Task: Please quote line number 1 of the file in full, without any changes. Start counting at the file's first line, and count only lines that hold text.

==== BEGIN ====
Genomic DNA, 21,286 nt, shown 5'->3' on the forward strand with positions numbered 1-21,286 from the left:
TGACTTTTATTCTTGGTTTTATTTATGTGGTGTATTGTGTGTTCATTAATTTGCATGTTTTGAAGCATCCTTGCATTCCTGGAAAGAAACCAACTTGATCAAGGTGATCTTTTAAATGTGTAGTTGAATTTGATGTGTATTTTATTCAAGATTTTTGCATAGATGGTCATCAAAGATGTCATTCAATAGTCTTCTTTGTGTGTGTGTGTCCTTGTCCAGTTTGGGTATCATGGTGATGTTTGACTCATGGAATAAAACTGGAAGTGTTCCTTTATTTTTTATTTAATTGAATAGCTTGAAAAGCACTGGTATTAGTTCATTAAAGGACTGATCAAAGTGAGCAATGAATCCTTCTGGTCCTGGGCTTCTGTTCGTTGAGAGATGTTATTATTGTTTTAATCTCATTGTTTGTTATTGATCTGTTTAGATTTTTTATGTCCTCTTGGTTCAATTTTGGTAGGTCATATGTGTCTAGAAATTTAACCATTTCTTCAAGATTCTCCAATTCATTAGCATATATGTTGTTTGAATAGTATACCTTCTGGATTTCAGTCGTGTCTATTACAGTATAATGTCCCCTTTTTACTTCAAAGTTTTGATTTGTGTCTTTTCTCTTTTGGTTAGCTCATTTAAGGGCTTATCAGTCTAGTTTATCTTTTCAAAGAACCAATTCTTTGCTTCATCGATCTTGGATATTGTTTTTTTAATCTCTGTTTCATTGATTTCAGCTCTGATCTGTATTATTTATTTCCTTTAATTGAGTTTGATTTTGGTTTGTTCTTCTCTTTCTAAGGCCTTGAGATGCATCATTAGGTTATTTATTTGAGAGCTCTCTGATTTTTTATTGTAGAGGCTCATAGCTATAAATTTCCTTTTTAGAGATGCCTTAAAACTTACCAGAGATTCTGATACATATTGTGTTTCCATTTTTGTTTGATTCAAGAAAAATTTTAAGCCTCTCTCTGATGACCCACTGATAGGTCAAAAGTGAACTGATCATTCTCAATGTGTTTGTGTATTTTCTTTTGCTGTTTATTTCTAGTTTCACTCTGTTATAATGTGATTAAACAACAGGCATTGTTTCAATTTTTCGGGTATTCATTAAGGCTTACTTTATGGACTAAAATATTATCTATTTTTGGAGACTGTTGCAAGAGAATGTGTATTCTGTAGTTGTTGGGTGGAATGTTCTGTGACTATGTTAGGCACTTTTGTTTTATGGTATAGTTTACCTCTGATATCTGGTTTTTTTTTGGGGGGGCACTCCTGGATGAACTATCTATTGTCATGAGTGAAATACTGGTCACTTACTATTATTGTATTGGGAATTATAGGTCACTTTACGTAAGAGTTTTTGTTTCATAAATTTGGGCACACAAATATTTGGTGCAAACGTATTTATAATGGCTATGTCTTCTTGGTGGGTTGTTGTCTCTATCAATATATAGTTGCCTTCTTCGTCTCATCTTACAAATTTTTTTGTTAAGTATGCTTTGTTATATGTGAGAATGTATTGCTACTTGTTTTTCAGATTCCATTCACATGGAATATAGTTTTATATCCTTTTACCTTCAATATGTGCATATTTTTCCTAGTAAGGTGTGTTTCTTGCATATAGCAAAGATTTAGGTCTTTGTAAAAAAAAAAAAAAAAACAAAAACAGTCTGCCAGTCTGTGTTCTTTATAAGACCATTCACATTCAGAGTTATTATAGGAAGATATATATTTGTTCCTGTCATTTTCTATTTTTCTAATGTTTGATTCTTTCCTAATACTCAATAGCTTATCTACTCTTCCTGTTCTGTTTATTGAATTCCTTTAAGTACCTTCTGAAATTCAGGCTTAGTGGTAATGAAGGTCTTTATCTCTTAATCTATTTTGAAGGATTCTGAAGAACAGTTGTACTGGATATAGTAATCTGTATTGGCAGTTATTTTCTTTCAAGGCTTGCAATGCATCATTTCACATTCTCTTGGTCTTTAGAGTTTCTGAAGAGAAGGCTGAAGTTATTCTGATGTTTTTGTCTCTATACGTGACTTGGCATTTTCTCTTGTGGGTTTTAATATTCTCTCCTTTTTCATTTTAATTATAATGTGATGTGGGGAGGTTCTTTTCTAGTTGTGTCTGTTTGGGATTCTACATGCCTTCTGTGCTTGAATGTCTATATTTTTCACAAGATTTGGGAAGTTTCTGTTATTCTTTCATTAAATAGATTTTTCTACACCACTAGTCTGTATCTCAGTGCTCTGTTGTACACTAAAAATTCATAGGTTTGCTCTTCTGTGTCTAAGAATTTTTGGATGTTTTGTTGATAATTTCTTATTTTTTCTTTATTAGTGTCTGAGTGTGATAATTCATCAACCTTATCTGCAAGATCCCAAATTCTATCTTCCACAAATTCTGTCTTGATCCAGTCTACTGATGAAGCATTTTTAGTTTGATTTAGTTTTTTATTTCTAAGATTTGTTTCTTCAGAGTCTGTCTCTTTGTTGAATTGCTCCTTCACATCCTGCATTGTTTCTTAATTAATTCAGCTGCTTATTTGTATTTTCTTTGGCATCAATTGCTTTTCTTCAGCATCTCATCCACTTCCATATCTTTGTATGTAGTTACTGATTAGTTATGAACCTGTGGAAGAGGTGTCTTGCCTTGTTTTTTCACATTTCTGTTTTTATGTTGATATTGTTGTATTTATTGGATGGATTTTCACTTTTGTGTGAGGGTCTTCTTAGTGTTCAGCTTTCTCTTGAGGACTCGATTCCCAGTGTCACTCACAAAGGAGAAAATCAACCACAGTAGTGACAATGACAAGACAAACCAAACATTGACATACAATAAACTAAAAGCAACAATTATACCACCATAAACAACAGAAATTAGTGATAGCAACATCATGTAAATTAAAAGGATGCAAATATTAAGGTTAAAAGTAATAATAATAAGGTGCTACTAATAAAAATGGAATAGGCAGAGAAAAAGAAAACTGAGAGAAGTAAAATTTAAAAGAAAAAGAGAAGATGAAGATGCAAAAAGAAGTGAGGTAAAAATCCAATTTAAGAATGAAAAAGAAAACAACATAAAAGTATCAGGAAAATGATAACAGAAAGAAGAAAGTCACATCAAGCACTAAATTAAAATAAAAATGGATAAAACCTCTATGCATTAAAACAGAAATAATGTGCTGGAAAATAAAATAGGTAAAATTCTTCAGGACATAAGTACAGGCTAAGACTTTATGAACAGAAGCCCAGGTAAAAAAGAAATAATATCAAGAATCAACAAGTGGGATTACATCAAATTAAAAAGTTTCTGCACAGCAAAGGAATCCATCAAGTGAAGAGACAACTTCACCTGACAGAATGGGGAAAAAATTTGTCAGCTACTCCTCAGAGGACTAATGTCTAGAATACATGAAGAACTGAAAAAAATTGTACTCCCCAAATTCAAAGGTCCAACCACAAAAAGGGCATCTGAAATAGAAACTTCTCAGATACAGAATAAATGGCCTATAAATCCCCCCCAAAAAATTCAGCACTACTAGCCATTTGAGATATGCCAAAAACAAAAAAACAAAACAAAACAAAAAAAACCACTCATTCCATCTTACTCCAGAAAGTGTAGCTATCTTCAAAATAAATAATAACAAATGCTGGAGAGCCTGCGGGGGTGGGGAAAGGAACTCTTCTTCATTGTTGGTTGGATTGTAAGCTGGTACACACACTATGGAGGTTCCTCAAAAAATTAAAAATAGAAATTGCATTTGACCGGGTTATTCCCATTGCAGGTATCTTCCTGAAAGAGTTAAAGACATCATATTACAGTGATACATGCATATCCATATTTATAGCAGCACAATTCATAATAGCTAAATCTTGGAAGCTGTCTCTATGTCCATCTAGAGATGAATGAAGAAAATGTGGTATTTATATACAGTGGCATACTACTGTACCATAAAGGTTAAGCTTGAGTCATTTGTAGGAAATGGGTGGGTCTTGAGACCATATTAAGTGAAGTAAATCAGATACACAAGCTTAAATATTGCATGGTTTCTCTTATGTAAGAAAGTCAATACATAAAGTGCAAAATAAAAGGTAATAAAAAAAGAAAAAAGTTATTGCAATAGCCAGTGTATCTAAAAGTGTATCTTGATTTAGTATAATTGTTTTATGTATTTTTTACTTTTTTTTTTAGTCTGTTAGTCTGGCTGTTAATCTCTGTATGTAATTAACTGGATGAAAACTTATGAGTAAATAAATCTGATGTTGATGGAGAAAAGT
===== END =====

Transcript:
Genomic DNA, 21,286 nt, shown 5'->3' on the forward strand with positions numbered 1-21,286 from the left: